David Waldo came to Missouri in the 1820′s, joining his brothers, John and Daniel, in Gasconade County. With profits from a logging venture, he went to Lexington, Kentucky, where he attended medical lectures at Transylvania College. Returning to Missouri, he practiced in Gasconade County, and became a county assessor, county treasurer, clerk of the circuit court, justice of the peace and postmaster. Local residents called him the “Governor of Gasconade” and hoped he would stay in the area, but he chose to come to Jackson County.
In the 1830′s Dr. Waldo turned his endeavors into overland freighting and trading with Mexico and the western territories. Independence was the big outfitting center for the push to Santa Fe. The contractor firm of which he was a member was Waldo, Hall & Co, with Jacob Hall and William McCoy.
In June 1846, Dr. Waldo helped organize Company A, First Regiment Missouri Mounted Volunteers to fight in the Mexican War under Col. Alexander Doniphan and was made captain.
At the commencement of hostilities with Mexico, Captain Waldo had already amassed a large fortune in business. For 16 years he had again and again traveled the old trail and knew all of the people of New Mexico of consequence, socially and in a business way.
To him was largely due the appointment of Charles Bent as governor of New Mexico by General S. W. Kearney. It was well known that General Kearney consulted Captain Waldo in the making of all civil appointments prior to his departure for California.
Captain Waldo was a master of the Spanish language and to quote his grand-son, Waldo Douglas Sloan, “a man of pronounced scholarly attainment.”
Old diaries and records show him to have been identified with the business life of the Territory for years prior to as well as after the conquest. He assisted in the preperation of the code of law promulgated by General Kearney and translated the code into Spanish.
Captain Waldo and his troops took part in the great parade in St. Louis on July 2, 1847, after the return from the war.
On March 27, 1849 at Independence, he married Miss Eliza Jane Norris of Culpeper Courthouse, Virginia. An attractive dark-eyed and dark-haired woman, 20 years his junior, Eliza Jane was the daughter of Edward and Margaret Norris, originally from Virginia. She was born in Mt. Sterlin, Kentucky, June 25, 1822, and before emigrating to Missouri with her parents, had become active in the Christian Church in that Kentucky community. She retained her allegiance to the denomination in her new home in Independence. When she met David Waldo is now known but the local theory has it that she probably witnessed that parade of Mexican War veterans and became acquainted with him soon after.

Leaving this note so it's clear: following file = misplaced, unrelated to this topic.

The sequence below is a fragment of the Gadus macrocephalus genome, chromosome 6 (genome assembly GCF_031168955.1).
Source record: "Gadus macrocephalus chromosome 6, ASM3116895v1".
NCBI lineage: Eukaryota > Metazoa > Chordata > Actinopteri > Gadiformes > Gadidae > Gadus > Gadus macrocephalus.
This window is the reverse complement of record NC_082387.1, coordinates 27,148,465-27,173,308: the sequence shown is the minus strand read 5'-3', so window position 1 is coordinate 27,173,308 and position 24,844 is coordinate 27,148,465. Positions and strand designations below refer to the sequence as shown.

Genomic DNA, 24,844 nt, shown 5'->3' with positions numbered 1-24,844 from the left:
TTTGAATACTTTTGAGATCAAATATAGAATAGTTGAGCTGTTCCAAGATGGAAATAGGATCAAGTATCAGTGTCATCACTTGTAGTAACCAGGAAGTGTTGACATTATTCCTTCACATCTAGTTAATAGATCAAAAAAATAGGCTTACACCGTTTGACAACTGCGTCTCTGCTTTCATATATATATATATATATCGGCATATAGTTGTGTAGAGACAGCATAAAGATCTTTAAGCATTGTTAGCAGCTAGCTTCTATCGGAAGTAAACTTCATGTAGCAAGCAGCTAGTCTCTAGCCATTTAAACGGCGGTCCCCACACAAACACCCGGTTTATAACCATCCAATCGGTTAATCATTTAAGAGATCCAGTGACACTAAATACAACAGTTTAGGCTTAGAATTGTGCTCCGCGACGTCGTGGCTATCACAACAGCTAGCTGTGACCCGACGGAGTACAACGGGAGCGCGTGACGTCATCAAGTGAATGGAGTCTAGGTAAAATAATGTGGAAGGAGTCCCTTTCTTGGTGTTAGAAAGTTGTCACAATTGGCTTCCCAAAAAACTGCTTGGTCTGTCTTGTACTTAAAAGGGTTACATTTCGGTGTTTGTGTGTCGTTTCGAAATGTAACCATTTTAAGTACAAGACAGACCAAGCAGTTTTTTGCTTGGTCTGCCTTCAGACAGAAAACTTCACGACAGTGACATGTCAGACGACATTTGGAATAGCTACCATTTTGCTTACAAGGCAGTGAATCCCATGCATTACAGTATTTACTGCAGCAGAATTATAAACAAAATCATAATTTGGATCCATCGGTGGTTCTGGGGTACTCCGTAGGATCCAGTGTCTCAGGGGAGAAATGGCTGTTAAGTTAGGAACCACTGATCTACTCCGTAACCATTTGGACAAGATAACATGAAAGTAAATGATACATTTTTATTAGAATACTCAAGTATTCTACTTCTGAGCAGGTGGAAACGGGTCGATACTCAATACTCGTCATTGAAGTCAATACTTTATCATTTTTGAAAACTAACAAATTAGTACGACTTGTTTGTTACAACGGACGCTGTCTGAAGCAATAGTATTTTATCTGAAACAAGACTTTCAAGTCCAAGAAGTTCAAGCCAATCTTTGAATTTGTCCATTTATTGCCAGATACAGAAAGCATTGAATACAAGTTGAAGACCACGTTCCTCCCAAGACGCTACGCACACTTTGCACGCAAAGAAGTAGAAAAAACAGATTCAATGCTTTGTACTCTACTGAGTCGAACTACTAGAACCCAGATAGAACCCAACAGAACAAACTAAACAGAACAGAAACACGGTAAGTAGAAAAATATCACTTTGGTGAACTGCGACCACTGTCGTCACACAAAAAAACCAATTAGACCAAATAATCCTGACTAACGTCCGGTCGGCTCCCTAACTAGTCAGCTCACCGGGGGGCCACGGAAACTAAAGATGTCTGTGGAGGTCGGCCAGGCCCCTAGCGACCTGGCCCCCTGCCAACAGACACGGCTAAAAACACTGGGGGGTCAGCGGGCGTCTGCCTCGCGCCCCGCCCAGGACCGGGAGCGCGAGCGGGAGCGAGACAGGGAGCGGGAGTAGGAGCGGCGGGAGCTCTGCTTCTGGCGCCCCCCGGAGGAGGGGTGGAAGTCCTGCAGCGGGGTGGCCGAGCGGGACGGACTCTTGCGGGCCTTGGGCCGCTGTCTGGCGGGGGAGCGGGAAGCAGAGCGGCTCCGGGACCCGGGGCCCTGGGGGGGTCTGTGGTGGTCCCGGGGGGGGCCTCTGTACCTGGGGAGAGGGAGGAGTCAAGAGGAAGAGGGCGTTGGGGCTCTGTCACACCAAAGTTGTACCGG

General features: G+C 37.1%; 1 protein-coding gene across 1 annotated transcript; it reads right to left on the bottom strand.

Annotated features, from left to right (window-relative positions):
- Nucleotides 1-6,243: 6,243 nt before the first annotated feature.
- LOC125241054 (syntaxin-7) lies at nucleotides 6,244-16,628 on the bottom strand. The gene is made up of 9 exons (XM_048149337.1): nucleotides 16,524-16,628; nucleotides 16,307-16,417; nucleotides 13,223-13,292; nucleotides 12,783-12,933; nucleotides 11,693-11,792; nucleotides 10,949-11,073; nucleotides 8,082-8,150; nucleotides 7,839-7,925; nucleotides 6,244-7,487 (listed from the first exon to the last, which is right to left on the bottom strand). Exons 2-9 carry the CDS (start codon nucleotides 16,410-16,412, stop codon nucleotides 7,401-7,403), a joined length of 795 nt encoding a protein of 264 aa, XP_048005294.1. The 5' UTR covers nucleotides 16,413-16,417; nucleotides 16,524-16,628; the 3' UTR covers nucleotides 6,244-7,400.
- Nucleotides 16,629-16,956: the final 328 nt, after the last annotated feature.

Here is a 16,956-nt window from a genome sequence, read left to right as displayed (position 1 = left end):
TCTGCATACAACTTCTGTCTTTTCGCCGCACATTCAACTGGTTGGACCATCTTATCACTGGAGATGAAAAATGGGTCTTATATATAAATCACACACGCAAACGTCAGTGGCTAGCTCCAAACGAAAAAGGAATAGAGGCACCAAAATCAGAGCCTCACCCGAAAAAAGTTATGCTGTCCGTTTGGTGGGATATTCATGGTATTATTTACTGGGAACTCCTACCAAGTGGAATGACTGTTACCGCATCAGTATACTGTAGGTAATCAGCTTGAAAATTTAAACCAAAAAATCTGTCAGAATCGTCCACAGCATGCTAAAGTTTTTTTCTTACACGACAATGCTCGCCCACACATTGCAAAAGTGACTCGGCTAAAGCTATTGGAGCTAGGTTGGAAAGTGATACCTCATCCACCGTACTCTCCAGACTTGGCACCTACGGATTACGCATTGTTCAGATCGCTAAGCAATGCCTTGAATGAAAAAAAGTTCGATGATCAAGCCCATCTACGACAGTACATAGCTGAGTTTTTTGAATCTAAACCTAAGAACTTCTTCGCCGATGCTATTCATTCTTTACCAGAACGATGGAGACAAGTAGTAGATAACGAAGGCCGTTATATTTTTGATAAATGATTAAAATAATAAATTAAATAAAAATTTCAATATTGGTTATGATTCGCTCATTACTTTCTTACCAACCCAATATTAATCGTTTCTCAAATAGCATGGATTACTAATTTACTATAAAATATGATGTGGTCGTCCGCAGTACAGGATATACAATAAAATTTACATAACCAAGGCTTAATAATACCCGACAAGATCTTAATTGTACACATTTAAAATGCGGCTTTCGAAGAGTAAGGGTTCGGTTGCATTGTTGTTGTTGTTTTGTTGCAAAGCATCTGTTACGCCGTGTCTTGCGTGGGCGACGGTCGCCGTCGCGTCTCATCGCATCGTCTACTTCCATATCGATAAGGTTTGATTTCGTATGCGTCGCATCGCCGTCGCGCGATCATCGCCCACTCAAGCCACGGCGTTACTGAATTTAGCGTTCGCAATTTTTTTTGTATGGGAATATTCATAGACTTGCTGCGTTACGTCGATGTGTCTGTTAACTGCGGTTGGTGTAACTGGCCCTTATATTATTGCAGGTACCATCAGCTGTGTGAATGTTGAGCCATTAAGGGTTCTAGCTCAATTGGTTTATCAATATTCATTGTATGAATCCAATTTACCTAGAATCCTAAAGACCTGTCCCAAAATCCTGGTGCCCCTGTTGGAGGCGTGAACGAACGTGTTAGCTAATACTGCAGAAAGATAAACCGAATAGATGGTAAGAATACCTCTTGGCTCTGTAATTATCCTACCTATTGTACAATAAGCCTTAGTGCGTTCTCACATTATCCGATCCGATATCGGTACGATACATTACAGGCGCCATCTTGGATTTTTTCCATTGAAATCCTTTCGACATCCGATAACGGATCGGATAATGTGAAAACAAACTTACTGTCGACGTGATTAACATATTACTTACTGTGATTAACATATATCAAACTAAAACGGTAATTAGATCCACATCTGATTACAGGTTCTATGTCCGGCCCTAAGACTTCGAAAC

David an Eliza Waldo had five children: William Waldo, Oliva Waldo Hinkle, David Waldo, Minnie Waldo Hill, and Lulu Waldo Sloan.
A record in the Governor’s Palace in Santa Fe gives this bit of information about Dr. Waldo’s business Enterprises:
“In 1844, Dr. Waldo, after having sold a tremendous amount of merchandise in Santa Fe and Chihuahua, Mexico, returned to Independence with a fortune in gold and silver. He invested it in more real estate in Jackson County and a bank in Independence.”
In 1860, the census taker estimated his holdings in Jackson County alone at $150,000 and his personal property at $75,000.
A tract of Dr. Waldo’s land, 2 1/2 acres, was purchased by John B. Wornall and Jimmie White to build a schoolhouse. It is now known as Border Star School.
Waldo Douglas Sloan, Dr. Waldo’s grandson, states in an article he wrote about his grandfather: “My aunt, Mrs. Minnie Waldo Hill who died in 1940, told me years ago that Dr. Waldo went into the banking business with Benjamin Wallace who was Mrs. Harry Truman’s grandfather, and that Mrs. Truman’s father, David W. Wallace, was named for Dr. Waldo.”
When the Civil War was on, Dr. Waldo worried about the money in the bank. So, as a safeguard, he put all the money in sacks and dressed like a woman, hung the sacks under his clothing, drove out to his numerous farms and hung the money in wells for safekeeping. After the war he got all the money and returned it to the bank, thereby saving all of it for his depositors.
This tribute to Dr. Waldo was written by his daughter Lulu Waldo Sloan: “His mental faculties were marked by great strength, breadth, and quickness; his heart, like his intellect, was large, vivid, and keenly sensitive; his imagination for reaching and brilliant. Over these splendid powers there reigned a will so strong that he could command his strongest emotions to remain unseen in the secret recesses of his soul and allow himself to execute his business enterprises without their interferences. He was a constant reader, genial and social, and of sunny nature – a grand noble man, an earnest Christian.”
Dr. Waldo built a handsome three-gabled house with gingerbread trim for his family at 1018 West Waldo in Independence. The house was razed in 1941 and today the First Christian Church occupies the site.
Dr. Waldo died at the age of 78. Kansas City papers depicted him as as one of the oldest, weathiest, and most respected men of Jackson County.